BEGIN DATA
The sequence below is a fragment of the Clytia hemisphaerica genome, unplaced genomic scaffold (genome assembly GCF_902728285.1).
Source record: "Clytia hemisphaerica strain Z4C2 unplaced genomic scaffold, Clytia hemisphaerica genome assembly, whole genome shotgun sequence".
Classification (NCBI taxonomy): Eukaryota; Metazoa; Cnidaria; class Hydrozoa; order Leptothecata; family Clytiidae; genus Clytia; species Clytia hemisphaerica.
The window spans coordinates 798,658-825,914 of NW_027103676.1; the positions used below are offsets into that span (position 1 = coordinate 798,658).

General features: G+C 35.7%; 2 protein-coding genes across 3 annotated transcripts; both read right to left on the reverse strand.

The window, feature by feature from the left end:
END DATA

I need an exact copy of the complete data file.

The sequence below is a fragment of the Clytia hemisphaerica genome, unplaced genomic scaffold (genome assembly GCF_902728285.1).
Source record: "Clytia hemisphaerica strain Z4C2 unplaced genomic scaffold, Clytia hemisphaerica genome assembly, whole genome shotgun sequence".
Classification (NCBI taxonomy): Eukaryota; Metazoa; Cnidaria; class Hydrozoa; order Leptothecata; family Clytiidae; genus Clytia; species Clytia hemisphaerica.
The window spans coordinates 798,658-825,914 of NW_027103676.1; the positions used below are offsets into that span (position 1 = coordinate 798,658).

General features: G+C 35.7%; 2 protein-coding genes across 3 annotated transcripts; both read right to left on the reverse strand.

The window, feature by feature from the left end: